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e s f letters


The Bioprocessing Certificate entails 15 credit hours derived from the Paper and Bioprocess Engineering Graduate Program at SUNY-ESF. Participants must earn a grade of B or better for successful completion. Courses are described below.

All participants take the following four courses and choose one of the two synthesis courses.

  • Introduction to Industrial Bioprocessing (ERE 796 / 3 credits)
    Industrial examples of biotechnology and bioprocessing will be reviewed. Topics include applications of biotechnology and bioprocessing to the food, water and wastewater treatment, industrial biotechnology, biopharmaceutical and biofuel industries. Through case studies of process flow sheets for different products students will develop an understanding of unit operations typically utilized in bioprocessing manufacturing operations.
  • Microbiology for Bioprocessing (ERE 501 / 3 credits)
    Lectures, conferences, discussions and laboratory. Topics in environmental and resource engineering not covered in established courses. An overview of microbiology, biochemistry, enzyme technology, metabolic pathways and microbial growth kinetics. Discussion of mammalian cell lines, medium formulations and bioreactor design,including batch, fed-batch and continuous.
    Topics include general microbiology, molecular engineering, enzymology, enzyme kinetics, metabolic regulation, microbial growth and product formation (with general stoichiometry), media formulation and bioprocess design including batch, fed-batch, and continuous modes, techniques for product recovery and purification, and mammalian cell lines/culture. Laboratory sessions include hands-on experience with a variety of microbiological laboratory techniques, operation of a bench-scale fermentor/bioreactor, and polyhydroxyalkanoate (PHA) biopolymer production, recovery, and characterization. A working knowledge of microbiology is critical for professionals involved in a wide range of industries, including, but not limited to pharmaceuticals, personal care products, food processing, breweries and distilleries, paper and pulp, emerging biorefineries, biotechnology and biomolecules, petroleum and allied products, chemicals and fertilizers, clothing and textiles and public health.
  • Bioseparations (ERE 502 / 3 credits)
    Lectures, conferences, discussions and laboratory. Topics in environmental and resource engineering not covered in established courses. Topics covered include: cell disruption, centrifugation, chromatographic techniques (gel filtration, affinity, ion exchange), and membrane processes (micro and ultrafiltration, dialysis, reverse osmosis). Crystallization, drying, and a brief discussion of packaging. In addition, preparing water for injection (WFI), viral clearance and aseptic preparation of biologics.
  • Bioprocess Engineering (ERE 542 / 3 credits)
    Lectures, conferences, discussions and laboratory. Topics in environmental and resource engineering not covered in established courses. An economic analysis of bioprocesses, including equipment, installation and operating cost estimates, and methods for estimating return on investment. Bioprocess flow sheet synthesis, operability, and process simulation will be provided. Optimization techniques will be discussed. Preparation for a bioprocess design project.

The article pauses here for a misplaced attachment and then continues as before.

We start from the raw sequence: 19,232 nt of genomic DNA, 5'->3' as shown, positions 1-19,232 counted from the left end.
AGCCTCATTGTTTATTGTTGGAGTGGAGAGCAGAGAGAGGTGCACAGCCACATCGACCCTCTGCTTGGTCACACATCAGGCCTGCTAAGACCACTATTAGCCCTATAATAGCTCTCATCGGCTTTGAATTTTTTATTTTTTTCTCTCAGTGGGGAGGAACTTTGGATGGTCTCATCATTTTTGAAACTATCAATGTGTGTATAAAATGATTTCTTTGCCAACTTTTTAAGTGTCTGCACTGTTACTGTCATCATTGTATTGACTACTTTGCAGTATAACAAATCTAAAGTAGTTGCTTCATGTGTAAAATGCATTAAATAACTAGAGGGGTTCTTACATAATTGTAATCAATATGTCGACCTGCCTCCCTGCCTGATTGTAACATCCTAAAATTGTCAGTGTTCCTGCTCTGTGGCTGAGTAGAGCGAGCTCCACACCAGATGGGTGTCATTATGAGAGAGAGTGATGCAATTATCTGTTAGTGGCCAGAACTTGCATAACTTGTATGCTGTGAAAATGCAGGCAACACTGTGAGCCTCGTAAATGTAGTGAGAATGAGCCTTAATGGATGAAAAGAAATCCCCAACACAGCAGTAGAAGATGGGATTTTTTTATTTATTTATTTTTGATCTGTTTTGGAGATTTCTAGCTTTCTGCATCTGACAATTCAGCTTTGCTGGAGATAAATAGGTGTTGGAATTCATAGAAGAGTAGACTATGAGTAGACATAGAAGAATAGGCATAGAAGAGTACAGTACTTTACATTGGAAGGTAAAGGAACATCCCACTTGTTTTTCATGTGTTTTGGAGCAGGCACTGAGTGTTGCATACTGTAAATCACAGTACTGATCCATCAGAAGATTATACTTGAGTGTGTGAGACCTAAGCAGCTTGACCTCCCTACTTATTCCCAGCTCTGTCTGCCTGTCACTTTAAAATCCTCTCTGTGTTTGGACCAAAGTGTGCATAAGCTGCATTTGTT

Synthesis Courses

Participants choose one of the following two synthesis courses:

  • Bioprocess Plant Design (BPE 503 / 3 credits)
    This course provides a broad overview of coordinating and balancing the upstream and downstream process systems to balance the cycle times through appropriate selection of a variety of Process Equipment and Process Support functions. Using the various functions needed in a typical Biologics Manufacturing Plant, general concepts of facility design will be developed. Emphasis on specifics to Biologics like GMPs, Automation and Validation, Clean-Dirty Concepts, and, People and Product Flow and Protection will be addressed. Capital Investment and Product Cost and methods for estimating Return on Investment will be covered. Topics covered will cross reference to real life practices in a Biologics Manufacturing Plant.
  • Biomass Resources and Emerging Bioenergy Industries (ERE 796 / 3 credits)
    As fossil fuel supplies decline and the awareness of the association between the use of fossil fuels and negative environmental impacts increases, the interest in biomass as one of several sources of renewable energy is expanding rapidly. Biomass is currently the largest source of renewable energy in the U.S. and wood is the single largest source of biomass. Biomass for bioenergy, biofuels and bioproducts can also come from agriculture crops and residues, dedicated energy crops, and other waste streams. In addition to the array of different sources of biomass there are various conversion technologies that can be used to produce a variety of forms of energy (e.g heat, electricity, biofuels) and products. This course will provide an overview of the production and conversion of biomass for the production of bioenergy, biofuels and bioproducts and explore how businesses are turning these ideas into viable operations.